AmphibiaWeb - Ichthyophis kohtaoensis
AMPHIBIAWEB
Ichthyophis kohtaoensis
Kohtao Striped Caecilian
family: Ichthyophiidae
 
Species Description: Taylor, E. H. (1960) On the caecilian species Ichthyophis glutinosus and Ichthyophis monochrous, with description of related species. University of Kansas Science Bulletin 40: 37–120.

© 2017 Dr. Joachim Nerz (1 of 14)
Conservation Status (definitions)
IUCN (Red List) Status Least Concern (LC)
CITES No CITES Listing
National Status None
Regional Status None
Access Conservation Needs Assessment Report.

   

 

View distribution map in BerkeleyMapper.
View Bd and Bsal data (2 records).

Description
The eyes of this caecilian are minute, without lids, and are buried below the skin. Its sensory tentacle lies between the eye and nostril on each side of the body. Along the length of the body there are about 360 cutaneous ring-like folds. The body coloration is brownish-black above, with a yellow, longitudinal band on each side running down the length of the body.

The larvae are completely aquatic and have a short tail with a thin laterally compressed fin that extends from the body of the tail dorsally; it curves ventrally around the tip of the tail. The larvae have what appears to be a gill slit, called the gill spiraculum--a small chamber that encompasses the area where three gills are attached. There is a lateral line on both sides of the head and neck that serves as a sense organ for water movements. (Wang pers.com.)

Distribution and Habitat

Country distribution from AmphibiaWeb's database: Cambodia, China, Lao People's Democratic Republic, Myanmar, Thailand

 

View distribution map in BerkeleyMapper.
View Bd and Bsal data (2 records).
Widespread through southeast Asia, including south and western Yunnan, central and southern Guangdong west through Guangxi to western Yunnan in southern China, and into montane northern Vietnam, Laos, northern and eastern Thailand. Presumed to be found in adjacent northeastern and peninsular Myanmar and southeastern Cambodia, including Koh Tao Island and throughout mainland Thailand. Exactly distributional limits are not known.

Life History, Abundance, Activity, and Special Behaviors
This species has an aquatic larval stage and a terrestrial adult phase. The adults inhabit loose soil along small mountain streams with abundant plant cover, also seen along moist shores beside pools or rice-fields. During April to May, females deposit about 30 eggs in a depression they dig close to water. Soon after hatching, the larvae make their way into the water where they feed on algae or plankton. Later in their development, they feed on aquatic invertebrates. Metamorphosis is completed at a total length of 180 mm. In captivity adults feed exclusively on earthworms. (Wang pers.com.)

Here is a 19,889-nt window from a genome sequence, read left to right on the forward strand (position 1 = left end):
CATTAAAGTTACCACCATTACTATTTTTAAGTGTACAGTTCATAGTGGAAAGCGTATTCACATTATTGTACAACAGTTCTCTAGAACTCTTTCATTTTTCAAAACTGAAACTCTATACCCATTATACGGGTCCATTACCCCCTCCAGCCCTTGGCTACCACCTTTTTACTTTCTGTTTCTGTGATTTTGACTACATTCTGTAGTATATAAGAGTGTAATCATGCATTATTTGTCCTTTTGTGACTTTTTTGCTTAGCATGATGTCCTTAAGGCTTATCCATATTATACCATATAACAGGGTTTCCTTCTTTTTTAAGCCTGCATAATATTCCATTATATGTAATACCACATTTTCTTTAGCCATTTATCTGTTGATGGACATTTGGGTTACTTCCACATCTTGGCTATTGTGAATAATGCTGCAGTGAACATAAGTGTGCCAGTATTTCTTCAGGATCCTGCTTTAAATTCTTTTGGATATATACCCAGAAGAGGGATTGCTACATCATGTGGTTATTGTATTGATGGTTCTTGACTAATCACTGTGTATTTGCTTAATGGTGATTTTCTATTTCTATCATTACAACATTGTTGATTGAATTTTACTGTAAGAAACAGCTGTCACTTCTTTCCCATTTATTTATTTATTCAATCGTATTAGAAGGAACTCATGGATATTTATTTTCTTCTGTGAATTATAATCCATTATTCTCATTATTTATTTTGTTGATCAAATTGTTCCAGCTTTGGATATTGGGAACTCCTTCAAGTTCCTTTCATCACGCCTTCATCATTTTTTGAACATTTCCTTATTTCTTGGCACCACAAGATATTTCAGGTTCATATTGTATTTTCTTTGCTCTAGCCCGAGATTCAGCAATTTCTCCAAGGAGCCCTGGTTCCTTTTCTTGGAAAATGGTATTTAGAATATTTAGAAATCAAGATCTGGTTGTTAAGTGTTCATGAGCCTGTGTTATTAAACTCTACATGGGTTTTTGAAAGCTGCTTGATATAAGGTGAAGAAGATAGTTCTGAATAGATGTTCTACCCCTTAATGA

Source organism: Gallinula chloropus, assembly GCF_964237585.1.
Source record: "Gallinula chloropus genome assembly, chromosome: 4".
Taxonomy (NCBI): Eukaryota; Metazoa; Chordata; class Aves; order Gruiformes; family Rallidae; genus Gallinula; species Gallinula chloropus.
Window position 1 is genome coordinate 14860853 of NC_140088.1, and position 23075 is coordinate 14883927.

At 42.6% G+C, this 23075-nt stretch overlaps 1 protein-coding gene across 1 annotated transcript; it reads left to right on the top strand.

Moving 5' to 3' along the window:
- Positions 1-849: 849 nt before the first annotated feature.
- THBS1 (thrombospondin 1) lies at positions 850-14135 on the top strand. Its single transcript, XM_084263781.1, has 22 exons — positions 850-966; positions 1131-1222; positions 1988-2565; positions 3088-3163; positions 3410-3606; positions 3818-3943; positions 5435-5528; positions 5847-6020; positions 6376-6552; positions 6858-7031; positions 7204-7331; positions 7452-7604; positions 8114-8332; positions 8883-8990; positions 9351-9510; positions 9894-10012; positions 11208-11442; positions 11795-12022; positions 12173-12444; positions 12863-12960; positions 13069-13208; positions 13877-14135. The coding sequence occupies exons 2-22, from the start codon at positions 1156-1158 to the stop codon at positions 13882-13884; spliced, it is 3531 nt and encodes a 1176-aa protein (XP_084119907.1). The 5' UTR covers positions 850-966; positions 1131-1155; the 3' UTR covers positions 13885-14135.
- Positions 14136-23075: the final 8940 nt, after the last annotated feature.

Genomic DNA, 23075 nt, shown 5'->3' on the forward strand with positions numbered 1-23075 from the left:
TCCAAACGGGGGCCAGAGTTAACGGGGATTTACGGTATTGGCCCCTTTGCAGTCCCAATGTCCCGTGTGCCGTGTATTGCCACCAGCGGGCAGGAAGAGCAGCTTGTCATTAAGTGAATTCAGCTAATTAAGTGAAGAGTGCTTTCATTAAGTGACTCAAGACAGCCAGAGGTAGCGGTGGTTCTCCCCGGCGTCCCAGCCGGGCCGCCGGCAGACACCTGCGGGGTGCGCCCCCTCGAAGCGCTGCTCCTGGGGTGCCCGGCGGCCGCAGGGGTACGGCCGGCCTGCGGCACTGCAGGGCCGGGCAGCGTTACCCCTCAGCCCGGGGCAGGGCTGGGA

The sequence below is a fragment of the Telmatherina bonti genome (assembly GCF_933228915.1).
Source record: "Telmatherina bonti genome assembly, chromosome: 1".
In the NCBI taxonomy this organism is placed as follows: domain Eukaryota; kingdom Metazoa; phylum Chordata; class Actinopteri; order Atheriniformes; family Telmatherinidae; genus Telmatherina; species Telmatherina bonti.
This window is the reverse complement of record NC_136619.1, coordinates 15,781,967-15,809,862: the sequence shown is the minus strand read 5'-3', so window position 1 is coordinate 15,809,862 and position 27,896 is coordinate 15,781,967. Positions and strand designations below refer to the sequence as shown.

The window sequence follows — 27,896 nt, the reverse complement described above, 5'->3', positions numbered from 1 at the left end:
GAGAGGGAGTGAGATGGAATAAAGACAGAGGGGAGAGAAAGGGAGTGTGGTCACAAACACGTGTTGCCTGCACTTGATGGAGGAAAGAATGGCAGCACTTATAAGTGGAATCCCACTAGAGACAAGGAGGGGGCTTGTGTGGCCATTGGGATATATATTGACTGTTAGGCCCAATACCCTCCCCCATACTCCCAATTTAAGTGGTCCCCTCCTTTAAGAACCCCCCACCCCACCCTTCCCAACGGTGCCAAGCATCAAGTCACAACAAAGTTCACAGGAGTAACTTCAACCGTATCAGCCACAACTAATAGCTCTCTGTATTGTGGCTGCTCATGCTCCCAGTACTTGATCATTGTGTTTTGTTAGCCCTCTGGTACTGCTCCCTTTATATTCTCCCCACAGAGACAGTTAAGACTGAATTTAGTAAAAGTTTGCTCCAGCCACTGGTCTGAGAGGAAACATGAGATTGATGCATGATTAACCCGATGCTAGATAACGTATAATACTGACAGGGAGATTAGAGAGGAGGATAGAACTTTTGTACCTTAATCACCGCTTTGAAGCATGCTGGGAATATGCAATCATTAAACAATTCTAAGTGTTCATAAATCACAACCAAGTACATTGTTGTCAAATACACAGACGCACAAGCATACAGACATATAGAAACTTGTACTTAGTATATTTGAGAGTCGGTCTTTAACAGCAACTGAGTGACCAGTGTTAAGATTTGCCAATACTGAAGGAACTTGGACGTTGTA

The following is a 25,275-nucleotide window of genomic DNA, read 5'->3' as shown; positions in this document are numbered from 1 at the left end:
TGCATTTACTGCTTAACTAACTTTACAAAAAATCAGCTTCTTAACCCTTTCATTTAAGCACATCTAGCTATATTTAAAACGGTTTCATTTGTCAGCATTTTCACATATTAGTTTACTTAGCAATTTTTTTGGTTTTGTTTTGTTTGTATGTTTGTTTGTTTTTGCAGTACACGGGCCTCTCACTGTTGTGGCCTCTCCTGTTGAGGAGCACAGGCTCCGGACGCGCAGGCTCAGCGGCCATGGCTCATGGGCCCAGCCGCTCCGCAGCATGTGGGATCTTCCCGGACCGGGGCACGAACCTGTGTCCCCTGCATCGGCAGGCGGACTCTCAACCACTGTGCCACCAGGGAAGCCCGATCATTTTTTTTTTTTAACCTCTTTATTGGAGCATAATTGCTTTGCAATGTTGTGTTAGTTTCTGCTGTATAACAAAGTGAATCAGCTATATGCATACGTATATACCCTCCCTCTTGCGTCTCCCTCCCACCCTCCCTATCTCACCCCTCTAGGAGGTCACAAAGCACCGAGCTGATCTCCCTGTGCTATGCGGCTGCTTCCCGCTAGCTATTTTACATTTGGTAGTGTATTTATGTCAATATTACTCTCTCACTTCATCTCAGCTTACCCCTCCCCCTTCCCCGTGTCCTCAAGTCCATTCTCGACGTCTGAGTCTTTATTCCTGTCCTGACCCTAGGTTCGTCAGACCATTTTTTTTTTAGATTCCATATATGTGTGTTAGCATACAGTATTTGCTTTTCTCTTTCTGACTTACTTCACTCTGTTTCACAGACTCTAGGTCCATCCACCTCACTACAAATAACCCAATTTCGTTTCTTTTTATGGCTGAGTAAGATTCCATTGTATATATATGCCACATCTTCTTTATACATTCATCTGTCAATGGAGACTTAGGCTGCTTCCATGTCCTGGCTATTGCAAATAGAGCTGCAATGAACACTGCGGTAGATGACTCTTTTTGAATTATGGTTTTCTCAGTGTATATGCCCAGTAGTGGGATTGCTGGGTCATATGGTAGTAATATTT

Trends and Threats
Populations appear to be at high risk as they have declined rather quickly because of human activities including cultivation of the land, destruction of forest, and pollution, but there is little published data available to support these hypotheses. (Wang pers.com.)

Comments
Nishikawa et al. (2021) synonymized Ichthyophis bannanicus with Ichthyophis kohtaoensis.

References

Nishikawa, K, M Matsui, N Yoshikawa, W Khonsue, P Pomchote, M Hibino, TT Nguyen, and D Sanamxay. (2021). "Ichthyophis bannanicus Yang, 1984, a junior subjective synonym of I. kohtaoensis Taylor, 1960 (Amphibia, Gymnophiona, Ichthyophiidae)." Alytes, 38, 1–17.



Originally submitted by: Yuezhao Wang (first posted 1999-11-02)
Description by: Yuezhao Wang (updated 2021-08-28)
Distribution by: Michelle S. Koo (updated 2021-08-28)
Life history by: Yuezhao Wang (updated 2021-08-28)
Trends and threats by: Yuezhao Wang (updated 2021-08-28)
Comments by: Michelle S. Koo (updated 2021-08-28)

Edited by: Michelle S. Koo (2021-08-28)

Species Account Citation: AmphibiaWeb 2021 Ichthyophis kohtaoensis: Kohtao Striped Caecilian <https://amphibiaweb.org/species/1988> University of California, Berkeley, CA, USA. Accessed Oct 19, 2021.



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Citation: AmphibiaWeb. 2021. <https://amphibiaweb.org> University of California, Berkeley, CA, USA. Accessed 19 Oct 2021.

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